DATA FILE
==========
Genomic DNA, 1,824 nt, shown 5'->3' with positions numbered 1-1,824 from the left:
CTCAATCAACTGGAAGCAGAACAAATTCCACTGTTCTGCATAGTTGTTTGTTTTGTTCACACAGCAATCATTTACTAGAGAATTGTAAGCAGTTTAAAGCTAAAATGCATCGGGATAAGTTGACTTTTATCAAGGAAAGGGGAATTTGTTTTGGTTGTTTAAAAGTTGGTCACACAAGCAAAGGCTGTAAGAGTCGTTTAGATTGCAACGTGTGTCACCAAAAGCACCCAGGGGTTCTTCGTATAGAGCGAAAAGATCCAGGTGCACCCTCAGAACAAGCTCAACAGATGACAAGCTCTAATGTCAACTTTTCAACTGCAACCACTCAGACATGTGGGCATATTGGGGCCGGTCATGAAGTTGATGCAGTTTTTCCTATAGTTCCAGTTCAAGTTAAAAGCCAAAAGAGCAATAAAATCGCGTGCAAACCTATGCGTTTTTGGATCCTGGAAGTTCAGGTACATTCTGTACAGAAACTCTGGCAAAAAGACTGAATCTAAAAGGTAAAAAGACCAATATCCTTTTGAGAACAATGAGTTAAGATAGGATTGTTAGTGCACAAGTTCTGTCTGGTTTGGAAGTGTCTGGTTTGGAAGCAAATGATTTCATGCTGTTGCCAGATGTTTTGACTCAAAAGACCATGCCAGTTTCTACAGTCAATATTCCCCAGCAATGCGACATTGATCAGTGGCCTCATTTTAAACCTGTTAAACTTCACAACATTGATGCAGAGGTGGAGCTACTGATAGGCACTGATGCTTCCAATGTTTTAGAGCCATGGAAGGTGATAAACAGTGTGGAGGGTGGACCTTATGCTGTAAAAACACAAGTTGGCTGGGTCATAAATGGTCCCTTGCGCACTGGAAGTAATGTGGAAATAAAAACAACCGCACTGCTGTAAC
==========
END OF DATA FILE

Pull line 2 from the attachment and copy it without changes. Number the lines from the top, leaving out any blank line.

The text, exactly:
CTCAATCAACTGGAAGCAGAACAAATTCCACTGTTCTGCATAGTTGTTTGTTTTGTTCACACAGCAATCATTTACTAGAGAATTGTAAGCAGTTTAAAGCTAAAATGCATCGGGATAAGTTGACTTTTATCAAGGAAAGGGGAATTTGTTTTGGTTGTTTAAAAGTTGGTCACACAAGCAAAGGCTGTAAGAGTCGTTTAGATTGCAACGTGTGTCACCAAAAGCACCCAGGGGTTCTTCGTATAGAGCGAAAAGATCCAGGTGCACCCTCAGAACAAGCTCAACAGATGACAAGCTCTAATGTCAACTTTTCAACTGCAACCACTCAGACATGTGGGCATATTGGGGCCGGTCATGAAGTTGATGCAGTTTTTCCTATAGTTCCAGTTCAAGTTAAAAGCCAAAAGAGCAATAAAATCGCGTGCAAACCTATGCGTTTTTGGATCCTGGAAGTTCAGGTACATTCTGTACAGAAACTCTGGCAAAAAGACTGAATCTAAAAGGTAAAAAGACCAATATCCTTTTGAGAACAATGAGTTAAGATAGGATTGTTAGTGCACAAGTTCTGTCTGGTTTGGAAGTGTCTGGTTTGGAAGCAAATGATTTCATGCTGTTGCCAGATGTTTTGACTCAAAAGACCATGCCAGTTTCTACAGTCAATATTCCCCAGCAATGCGACATTGATCAGTGGCCTCATTTTAAACCTGTTAAACTTCACAACATTGATGCAGAGGTGGAGCTACTGATAGGCACTGATGCTTCCAATGTTTTAGAGCCATGGAAGGTGATAAACAGTGTGGAGGGTGGACCTTATGCTGTAAAAACACAAGTTGGCTGGGTCATAAATGGTCCCTTGCGCACTGGAAGTAATGTGGAAATAAAAACAACCGCACTGCTGTAAC